Life is not always kind. We don’t always get what we want. We don’t even get what our parents want for us, which would at least make them happy. Sometimes everything goes south at once: The longed-for love doesn’t show up or goes away; the dream job is given to an inexperienced, two-faced brownnoser; the dog dies; the sink clogs; the snap of your jeans pops open when you bend down to pick up the hefty stack of bills on the mat and you’re left standing there, thinking, “Oh My God, is this my life? The best part of my run was back when I was 25. From here on out, I just have to slog through.”
All of us—even the darkest and unluckiest of us—get particular moments, those brief, unexpected times when the stars do more than align; they communally redirect their light expressly to illuminate the value of our wee, earthly existence.
This someone sees you, down to your intelligence, your fear of being alone, your ability to whistle on pitch…down to your core. There is somebody out there who gets it—it being you.
You get it. The time in life when you first begin to gain the kind of wisdom that will allow you to feel for a friend when she has lost a father or gotten separated, or is diagnosed with breast cancer, not because you have lost a father or gotten separated but because you have lost someone or something and the experience opened a door of genuine understanding. You are now able to hold hands with another person and connect with them at the very time they feel most alone.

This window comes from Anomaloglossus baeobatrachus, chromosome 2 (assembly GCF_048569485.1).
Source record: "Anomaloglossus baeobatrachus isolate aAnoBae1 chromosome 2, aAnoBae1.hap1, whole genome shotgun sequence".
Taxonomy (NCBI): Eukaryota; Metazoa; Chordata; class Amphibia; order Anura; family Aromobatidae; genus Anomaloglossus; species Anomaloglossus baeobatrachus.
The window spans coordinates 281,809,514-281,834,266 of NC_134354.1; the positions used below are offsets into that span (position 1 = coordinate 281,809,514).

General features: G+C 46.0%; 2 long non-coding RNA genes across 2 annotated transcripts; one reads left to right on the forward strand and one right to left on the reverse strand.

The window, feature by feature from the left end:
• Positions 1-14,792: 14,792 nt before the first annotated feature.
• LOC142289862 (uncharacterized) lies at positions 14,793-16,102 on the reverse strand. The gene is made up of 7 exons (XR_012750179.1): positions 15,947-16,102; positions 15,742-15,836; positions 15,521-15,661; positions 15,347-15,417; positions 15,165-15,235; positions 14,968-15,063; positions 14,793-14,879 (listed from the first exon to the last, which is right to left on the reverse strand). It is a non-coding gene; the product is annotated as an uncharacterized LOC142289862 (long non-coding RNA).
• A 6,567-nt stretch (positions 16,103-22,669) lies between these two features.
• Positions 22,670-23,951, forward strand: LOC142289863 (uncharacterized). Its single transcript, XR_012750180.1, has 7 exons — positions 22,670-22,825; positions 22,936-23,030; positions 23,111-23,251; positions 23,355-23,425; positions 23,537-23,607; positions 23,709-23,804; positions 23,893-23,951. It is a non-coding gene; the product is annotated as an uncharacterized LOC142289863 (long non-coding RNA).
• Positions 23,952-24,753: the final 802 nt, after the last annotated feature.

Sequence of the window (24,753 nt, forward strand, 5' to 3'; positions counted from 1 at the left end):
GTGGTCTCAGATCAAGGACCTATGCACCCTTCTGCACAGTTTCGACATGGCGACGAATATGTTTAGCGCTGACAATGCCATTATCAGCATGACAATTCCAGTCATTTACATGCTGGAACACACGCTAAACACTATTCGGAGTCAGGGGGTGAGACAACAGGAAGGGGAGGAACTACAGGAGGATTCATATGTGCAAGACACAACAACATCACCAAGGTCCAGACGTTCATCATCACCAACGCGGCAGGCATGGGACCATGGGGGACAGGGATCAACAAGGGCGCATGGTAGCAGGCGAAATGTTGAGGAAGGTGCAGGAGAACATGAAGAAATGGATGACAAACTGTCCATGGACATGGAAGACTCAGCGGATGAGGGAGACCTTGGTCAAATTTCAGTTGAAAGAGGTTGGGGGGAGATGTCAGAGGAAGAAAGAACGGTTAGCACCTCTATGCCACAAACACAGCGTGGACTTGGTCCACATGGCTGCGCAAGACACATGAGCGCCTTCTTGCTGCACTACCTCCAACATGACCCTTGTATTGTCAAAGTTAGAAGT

You are spared. You’re reaching for that leaf in the gutter and the ladder falls and you land in the bushes unscathed. In other words you didn’t get hurt….one more day you get to live.
Somebody comes back into your life. Oh boy, this is a tough one sometimes. One of the worst things in life is that people leave—and worse, they leave you with the feeling that (1) you didn’t do the thing required to make them stay, or (2) you did the thing that made them go, or (3) if time stopped, you would leave instead and make them feel all the terrible, painful crap you’re feeling. But at some point, one of those leave-ers comes back. Maybe they want to start over. Maybe they want to say they’re sorry. Maybe they want to say hi. Or…maybe they just want to move down the block and yell at their bleached, Botoxed wife at dinner parties—allowing you to kiss the ground with gladness that they did not ask you to marry them your senior year of college.
You are right. So many times in life we are right and wish we weren’t (You’re going to lose your job! Your husband is cheating on you). And then there are the glorious, life-affirming moments, such as when I told my boyfriend the glue stick was not a ChapStick…and he chose to disagree with me.
You are loved. Love seems to be a given. It seems so obvious. All these people are in your life with the responsibility to love you: parents, sisters, spouses, nieces, babies, friends. A few will fail you, but most won’t. And yet each time they express that love, it’s unique. It’s so insanely specific, what the other will adore about you and what you will adore about him (or her). The simple unquestioning love of children.
Who is it who loved or loves or will love you? The guy who left an anonymous note on your car in 12th grade? The kitten in a shoebox you stumbled on at the garbage dump? The funny, laid-back, occasionally loud man—you haven’t met yet but who is perfect for you?
It may be that you haven’t had all of these moments yet. But the odds are that you have, and—here is the sweet part of the deal—it’s very possible, if not extremely likely, that you will get the chance to have each of these moments over and over and over, but each time differently. Each time it will be new and astonishing once again.